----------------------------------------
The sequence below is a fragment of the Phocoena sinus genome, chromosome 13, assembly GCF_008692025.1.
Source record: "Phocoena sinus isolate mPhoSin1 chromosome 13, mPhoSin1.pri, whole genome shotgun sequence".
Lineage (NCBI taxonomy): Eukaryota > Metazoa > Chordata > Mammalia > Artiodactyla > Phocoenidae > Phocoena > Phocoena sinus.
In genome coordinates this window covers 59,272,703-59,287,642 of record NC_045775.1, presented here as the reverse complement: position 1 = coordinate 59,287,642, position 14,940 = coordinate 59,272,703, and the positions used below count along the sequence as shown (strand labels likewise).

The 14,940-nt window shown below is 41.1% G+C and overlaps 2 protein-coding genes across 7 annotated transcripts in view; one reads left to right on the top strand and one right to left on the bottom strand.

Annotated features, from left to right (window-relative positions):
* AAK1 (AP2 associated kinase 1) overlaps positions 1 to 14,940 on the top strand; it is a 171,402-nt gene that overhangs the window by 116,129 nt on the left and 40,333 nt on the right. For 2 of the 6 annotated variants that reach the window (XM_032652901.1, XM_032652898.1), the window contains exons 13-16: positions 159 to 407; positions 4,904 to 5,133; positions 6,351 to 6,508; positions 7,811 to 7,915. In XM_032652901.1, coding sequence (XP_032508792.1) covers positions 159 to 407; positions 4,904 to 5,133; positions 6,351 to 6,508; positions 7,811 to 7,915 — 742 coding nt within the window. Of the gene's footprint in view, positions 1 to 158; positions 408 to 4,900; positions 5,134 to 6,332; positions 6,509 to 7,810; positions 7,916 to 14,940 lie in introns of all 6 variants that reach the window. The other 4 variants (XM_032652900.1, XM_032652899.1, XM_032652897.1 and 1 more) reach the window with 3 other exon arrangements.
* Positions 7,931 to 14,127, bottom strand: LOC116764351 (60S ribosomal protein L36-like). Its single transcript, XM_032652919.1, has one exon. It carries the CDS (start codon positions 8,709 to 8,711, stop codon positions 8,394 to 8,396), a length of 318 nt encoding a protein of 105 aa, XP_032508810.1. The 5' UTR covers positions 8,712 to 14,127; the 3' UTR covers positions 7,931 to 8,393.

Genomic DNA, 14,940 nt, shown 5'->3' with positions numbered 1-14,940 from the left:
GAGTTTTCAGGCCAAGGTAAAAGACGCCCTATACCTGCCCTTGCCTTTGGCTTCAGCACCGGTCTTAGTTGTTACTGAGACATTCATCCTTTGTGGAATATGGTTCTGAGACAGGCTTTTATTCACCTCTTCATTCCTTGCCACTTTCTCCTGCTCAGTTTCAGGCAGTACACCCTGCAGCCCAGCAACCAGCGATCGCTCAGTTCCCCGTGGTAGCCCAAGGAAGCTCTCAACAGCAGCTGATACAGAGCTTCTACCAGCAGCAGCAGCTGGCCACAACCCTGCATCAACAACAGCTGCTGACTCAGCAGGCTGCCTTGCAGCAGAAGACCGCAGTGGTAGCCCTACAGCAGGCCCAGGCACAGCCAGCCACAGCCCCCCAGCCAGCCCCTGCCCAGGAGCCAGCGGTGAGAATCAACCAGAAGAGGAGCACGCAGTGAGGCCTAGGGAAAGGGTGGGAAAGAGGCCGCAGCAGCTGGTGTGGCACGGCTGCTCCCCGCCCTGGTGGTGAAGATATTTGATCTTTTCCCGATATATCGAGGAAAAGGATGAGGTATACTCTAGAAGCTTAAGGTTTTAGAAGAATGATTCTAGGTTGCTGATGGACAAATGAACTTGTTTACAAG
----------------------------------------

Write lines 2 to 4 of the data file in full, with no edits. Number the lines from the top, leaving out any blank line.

Source record: "Phocoena sinus isolate mPhoSin1 chromosome 13, mPhoSin1.pri, whole genome shotgun sequence".
Lineage (NCBI taxonomy): Eukaryota > Metazoa > Chordata > Mammalia > Artiodactyla > Phocoenidae > Phocoena > Phocoena sinus.
In genome coordinates this window covers 59,272,703-59,287,642 of record NC_045775.1, presented here as the reverse complement: position 1 = coordinate 59,287,642, position 14,940 = coordinate 59,272,703, and the positions used below count along the sequence as shown (strand labels likewise).